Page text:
It’s been over 5 years since David Brent last appeared on TV in the U.S version of The Office and well over a decade since the original (and yes, superior) series, but the former Regional Manager and wannabe rockstar is just as excruciating to watch as ever.
Although David Brent: Life on the Road has some close scrapes with being too uncomfortable for too long, personally I found it to be almost as good as my first viewing of The Office, with enough other laughs and releases throughout to make it the entertaining brand of awkwardness that Ricky Gervais does so well, rather than a straight up train wreck.
Brent’s songs don’t feature heavily enough for this to be a true musical comedy, and the mockumentary style returns to make it every bit a movie-length The Office follow-up, although the focus on fame brings in some Extras flavour from time to time.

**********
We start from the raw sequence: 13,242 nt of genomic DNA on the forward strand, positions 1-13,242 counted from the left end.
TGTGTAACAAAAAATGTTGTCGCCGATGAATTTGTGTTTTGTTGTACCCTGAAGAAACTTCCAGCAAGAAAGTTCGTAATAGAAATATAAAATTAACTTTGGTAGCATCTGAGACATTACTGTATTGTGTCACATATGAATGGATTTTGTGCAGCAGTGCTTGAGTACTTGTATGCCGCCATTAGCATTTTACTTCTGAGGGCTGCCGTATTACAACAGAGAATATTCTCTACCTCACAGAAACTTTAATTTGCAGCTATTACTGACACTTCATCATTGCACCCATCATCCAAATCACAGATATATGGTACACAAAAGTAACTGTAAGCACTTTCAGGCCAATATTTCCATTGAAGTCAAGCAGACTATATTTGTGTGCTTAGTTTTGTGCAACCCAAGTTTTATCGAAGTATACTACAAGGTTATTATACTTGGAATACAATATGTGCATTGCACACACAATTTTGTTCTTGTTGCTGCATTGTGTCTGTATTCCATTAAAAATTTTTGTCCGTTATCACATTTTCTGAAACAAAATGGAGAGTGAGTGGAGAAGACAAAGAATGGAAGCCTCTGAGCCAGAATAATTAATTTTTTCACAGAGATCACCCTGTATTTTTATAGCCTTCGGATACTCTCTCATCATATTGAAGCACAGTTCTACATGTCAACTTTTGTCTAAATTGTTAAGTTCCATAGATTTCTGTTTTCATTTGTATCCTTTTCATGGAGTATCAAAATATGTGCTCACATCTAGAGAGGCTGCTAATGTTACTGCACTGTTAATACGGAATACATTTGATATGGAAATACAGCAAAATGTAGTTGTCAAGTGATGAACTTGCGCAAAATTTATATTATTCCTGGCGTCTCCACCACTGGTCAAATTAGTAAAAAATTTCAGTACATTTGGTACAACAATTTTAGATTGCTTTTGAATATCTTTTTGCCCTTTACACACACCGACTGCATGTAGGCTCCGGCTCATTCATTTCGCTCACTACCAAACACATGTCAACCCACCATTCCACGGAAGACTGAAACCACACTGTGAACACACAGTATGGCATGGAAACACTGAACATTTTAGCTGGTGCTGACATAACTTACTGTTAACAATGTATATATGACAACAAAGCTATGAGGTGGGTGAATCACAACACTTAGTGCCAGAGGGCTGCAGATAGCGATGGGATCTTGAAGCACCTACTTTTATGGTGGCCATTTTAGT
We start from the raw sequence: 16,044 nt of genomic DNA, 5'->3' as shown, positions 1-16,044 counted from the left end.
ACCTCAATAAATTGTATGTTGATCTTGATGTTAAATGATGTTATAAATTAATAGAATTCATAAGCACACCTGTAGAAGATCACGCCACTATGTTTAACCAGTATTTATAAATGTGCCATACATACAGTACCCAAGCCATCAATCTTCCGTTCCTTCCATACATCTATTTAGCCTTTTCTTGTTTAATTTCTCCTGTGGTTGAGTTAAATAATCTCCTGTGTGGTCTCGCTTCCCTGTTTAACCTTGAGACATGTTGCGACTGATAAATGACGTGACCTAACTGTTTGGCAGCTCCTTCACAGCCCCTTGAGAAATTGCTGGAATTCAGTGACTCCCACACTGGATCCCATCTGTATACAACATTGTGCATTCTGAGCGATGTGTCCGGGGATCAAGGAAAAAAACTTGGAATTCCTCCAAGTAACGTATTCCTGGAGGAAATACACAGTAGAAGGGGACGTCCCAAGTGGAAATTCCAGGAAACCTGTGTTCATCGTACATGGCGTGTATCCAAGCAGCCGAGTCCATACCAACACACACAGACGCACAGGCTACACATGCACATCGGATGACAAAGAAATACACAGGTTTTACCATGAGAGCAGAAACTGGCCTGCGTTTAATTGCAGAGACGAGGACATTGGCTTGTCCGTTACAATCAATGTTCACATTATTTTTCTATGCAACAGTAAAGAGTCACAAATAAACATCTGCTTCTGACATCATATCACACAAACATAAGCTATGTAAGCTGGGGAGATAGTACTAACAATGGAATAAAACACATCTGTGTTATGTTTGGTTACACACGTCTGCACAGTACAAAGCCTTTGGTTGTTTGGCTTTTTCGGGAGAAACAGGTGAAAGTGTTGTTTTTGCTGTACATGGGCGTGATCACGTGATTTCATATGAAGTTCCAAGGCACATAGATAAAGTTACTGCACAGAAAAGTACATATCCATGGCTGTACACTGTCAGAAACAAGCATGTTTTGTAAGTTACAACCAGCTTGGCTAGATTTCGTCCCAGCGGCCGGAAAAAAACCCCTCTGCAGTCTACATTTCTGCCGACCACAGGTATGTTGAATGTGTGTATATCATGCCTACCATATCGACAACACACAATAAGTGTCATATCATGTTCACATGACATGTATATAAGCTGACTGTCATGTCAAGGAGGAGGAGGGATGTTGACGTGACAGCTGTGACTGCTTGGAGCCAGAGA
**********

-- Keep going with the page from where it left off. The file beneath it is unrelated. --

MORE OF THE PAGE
As always, the real heart and soul of the piece comes from the genuinely portrayed moments that the supporting cast bring and Gervais is certainly aware of the strengths and weaknesses of the Brent character by now and thankfully the pacing is spot on, even managing to send us out of the theatre with smiles on our faces despite the desperately bleak life that the title character leads.
David Brent: Life on the Road is by no means a movie of the year candidate, but considering some of the underwhelming blockbusters that have plagued 2016 so far it was great to have 90 odd minutes that I could actually enjoy.
While the classic “Free love on the free love freeway” didn’t get a reprise, the soundtrack does just enough to be worth listening to. It may not be genuinely funny or musically impressive enough to warrant a purchase, but as a fan of annoying my partner with catchy nonsense I’m definitely tempted.
Ultimately Life on the Road is a worthy follow-up to The Office and wouldn’t be a complete waste of time for those that haven’t seen (or don’t remember) the series.